Kansai, the Large Tourism Region including Osaka and Kyoto

Kansai, the origin of Japanese history, tradition, culture, and Japan's future-oriented, blossoming diversity.
The Origin of Japan, KANSAI

Kansai’s Administrative Regional Government

The Kansai regions’ government consists of 10 prefectures (Fukui, Mie, Shiga, Kyoto, Osaka, Hyogo, Nara, Wakayama, Tottori, and Tokushima Prefectures). In addition, there are four cities designated by the Government of Japan that maintain the same authority as a prefecture (Kyoto City, Osaka City, Sakai City, and Kobe City), as well as the Union of Kansai Governments, a cross-jurisdictional administrative body.
The Kansai region’s population is 24.37 million (as of October 2019), or about 20% of Japan’s total population, with around 70% of this total residing in Osaka, Hyogo, and Kyoto Prefectures. By city, Osaka has 2.74 million, Kyoto City has 1.47 million, and Kobe City has more than 1 million people, and together, these three cities form one of Japan's three major metropolitan areas. Each prefecture operates under its own local government, while the National Governments’ Agency for Cultural Affairs is planning to make a full-scale transfer to Kyoto Prefecture during the 2021 fiscal year.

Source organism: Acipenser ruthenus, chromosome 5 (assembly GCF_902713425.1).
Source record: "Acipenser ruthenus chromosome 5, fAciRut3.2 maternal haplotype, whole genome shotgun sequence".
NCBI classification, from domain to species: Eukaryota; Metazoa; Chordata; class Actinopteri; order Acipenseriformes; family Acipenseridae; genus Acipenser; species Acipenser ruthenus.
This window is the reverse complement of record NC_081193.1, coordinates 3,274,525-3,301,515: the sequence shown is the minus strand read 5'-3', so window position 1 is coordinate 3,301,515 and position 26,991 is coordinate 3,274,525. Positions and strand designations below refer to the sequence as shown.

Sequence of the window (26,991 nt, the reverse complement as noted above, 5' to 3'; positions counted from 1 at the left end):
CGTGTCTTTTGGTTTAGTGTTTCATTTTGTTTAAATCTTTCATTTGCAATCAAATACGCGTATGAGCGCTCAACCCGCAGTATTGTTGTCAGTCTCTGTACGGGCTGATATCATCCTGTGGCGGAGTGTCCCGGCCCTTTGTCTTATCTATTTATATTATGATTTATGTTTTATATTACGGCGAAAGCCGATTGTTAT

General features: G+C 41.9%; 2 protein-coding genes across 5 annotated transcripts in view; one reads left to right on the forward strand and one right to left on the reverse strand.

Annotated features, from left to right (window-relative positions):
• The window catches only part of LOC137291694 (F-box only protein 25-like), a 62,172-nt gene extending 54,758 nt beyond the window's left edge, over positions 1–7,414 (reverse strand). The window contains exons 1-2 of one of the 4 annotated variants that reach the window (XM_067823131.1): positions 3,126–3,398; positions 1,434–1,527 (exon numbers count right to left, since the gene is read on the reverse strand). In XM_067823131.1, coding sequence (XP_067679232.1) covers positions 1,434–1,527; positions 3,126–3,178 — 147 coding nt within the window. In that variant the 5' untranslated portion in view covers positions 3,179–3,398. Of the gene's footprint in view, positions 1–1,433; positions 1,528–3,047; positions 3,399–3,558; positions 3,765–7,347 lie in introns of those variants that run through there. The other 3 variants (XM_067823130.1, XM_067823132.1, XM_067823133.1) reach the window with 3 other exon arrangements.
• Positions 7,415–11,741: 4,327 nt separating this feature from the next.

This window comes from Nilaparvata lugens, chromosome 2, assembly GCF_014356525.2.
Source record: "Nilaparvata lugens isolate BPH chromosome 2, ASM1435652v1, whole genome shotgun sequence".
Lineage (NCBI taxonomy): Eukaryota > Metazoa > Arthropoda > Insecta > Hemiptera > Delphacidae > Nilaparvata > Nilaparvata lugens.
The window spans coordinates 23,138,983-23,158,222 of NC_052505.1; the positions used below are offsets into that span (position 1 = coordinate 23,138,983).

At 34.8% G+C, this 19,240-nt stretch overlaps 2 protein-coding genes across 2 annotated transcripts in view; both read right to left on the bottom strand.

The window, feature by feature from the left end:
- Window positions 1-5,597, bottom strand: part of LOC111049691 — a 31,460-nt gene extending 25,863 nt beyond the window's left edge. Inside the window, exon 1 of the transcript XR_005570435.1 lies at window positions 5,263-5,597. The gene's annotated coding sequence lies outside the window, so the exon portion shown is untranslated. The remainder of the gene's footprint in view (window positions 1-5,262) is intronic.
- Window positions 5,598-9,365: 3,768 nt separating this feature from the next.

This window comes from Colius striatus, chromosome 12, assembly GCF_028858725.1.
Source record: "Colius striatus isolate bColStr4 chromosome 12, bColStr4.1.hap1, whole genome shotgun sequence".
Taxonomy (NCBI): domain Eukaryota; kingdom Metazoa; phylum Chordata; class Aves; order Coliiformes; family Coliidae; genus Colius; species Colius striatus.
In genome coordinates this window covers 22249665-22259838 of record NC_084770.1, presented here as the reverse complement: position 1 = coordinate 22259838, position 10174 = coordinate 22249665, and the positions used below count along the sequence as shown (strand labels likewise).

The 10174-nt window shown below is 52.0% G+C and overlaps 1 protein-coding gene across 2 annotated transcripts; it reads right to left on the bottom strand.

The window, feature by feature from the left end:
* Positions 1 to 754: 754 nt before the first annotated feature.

Kansai’s Vitality & Economy

The Kansai region’s population is second only to the Tokyo metropolitan area. Manufacturing makes up for about 20% of the Kansai region’s industrial structure, and third-tier industries, including retail and service, account for three-quarters of the total. Osaka has developed as the center of the nation's economy since the days of the 16th century warlord Toyotomi Hideyoshi. Even now, there are many companies developing innovative businesses and new industries, utilizing ideas unique to the Kansai region. In recent years, the Kansai region’s tourism industry has been booming due to a sizeable increase in foreign tourists. The number of foreign passengers at Kansai International Airport, and the number of staying guests continues to grow. The current hotel development rush will cater to these increasing numbers of staying guests. The hospitality, food and beverage service industry has also benefited from this increase. In general, the Kansai region is showing positive economic growth in part due to the demands of foreign visitors to Japan.